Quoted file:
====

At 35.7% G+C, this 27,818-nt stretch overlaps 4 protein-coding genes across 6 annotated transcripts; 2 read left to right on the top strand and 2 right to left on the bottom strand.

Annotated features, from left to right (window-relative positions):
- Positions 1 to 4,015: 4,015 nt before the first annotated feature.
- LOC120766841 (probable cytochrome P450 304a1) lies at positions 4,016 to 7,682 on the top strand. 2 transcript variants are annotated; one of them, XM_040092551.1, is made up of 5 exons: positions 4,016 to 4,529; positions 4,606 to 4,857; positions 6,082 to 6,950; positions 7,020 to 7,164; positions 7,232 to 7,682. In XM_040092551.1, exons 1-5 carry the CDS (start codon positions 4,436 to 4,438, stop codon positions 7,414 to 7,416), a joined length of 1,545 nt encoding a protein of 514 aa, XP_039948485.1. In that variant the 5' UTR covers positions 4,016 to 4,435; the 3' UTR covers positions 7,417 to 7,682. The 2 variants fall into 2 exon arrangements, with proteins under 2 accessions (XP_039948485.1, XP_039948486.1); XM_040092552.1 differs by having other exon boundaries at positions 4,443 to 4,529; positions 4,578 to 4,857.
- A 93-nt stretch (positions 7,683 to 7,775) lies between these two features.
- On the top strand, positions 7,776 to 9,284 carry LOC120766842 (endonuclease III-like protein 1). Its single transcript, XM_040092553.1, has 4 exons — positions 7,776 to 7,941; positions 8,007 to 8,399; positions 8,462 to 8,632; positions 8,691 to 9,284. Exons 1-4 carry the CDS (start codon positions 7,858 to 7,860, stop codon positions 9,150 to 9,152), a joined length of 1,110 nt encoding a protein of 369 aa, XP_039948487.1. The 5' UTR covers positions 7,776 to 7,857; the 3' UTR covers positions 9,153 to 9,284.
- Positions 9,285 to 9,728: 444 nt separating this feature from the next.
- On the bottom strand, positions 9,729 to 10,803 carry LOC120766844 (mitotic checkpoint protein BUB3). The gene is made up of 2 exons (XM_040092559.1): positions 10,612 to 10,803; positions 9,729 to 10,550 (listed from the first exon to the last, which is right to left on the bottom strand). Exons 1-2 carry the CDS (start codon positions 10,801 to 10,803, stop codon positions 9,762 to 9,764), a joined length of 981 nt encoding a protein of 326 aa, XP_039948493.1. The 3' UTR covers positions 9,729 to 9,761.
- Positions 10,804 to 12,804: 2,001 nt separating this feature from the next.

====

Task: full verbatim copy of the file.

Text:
At 35.7% G+C, this 27,818-nt stretch overlaps 4 protein-coding genes across 6 annotated transcripts; 2 read left to right on the top strand and 2 right to left on the bottom strand.

Annotated features, from left to right (window-relative positions):
- Positions 1 to 4,015: 4,015 nt before the first annotated feature.
- LOC120766841 (probable cytochrome P450 304a1) lies at positions 4,016 to 7,682 on the top strand. 2 transcript variants are annotated; one of them, XM_040092551.1, is made up of 5 exons: positions 4,016 to 4,529; positions 4,606 to 4,857; positions 6,082 to 6,950; positions 7,020 to 7,164; positions 7,232 to 7,682. In XM_040092551.1, exons 1-5 carry the CDS (start codon positions 4,436 to 4,438, stop codon positions 7,414 to 7,416), a joined length of 1,545 nt encoding a protein of 514 aa, XP_039948485.1. In that variant the 5' UTR covers positions 4,016 to 4,435; the 3' UTR covers positions 7,417 to 7,682. The 2 variants fall into 2 exon arrangements, with proteins under 2 accessions (XP_039948485.1, XP_039948486.1); XM_040092552.1 differs by having other exon boundaries at positions 4,443 to 4,529; positions 4,578 to 4,857.
- A 93-nt stretch (positions 7,683 to 7,775) lies between these two features.
- On the top strand, positions 7,776 to 9,284 carry LOC120766842 (endonuclease III-like protein 1). Its single transcript, XM_040092553.1, has 4 exons — positions 7,776 to 7,941; positions 8,007 to 8,399; positions 8,462 to 8,632; positions 8,691 to 9,284. Exons 1-4 carry the CDS (start codon positions 7,858 to 7,860, stop codon positions 9,150 to 9,152), a joined length of 1,110 nt encoding a protein of 369 aa, XP_039948487.1. The 5' UTR covers positions 7,776 to 7,857; the 3' UTR covers positions 9,153 to 9,284.
- Positions 9,285 to 9,728: 444 nt separating this feature from the next.
- On the bottom strand, positions 9,729 to 10,803 carry LOC120766844 (mitotic checkpoint protein BUB3). The gene is made up of 2 exons (XM_040092559.1): positions 10,612 to 10,803; positions 9,729 to 10,550 (listed from the first exon to the last, which is right to left on the bottom strand). Exons 1-2 carry the CDS (start codon positions 10,801 to 10,803, stop codon positions 9,762 to 9,764), a joined length of 981 nt encoding a protein of 326 aa, XP_039948493.1. The 3' UTR covers positions 9,729 to 9,761.
- Positions 10,804 to 12,804: 2,001 nt separating this feature from the next.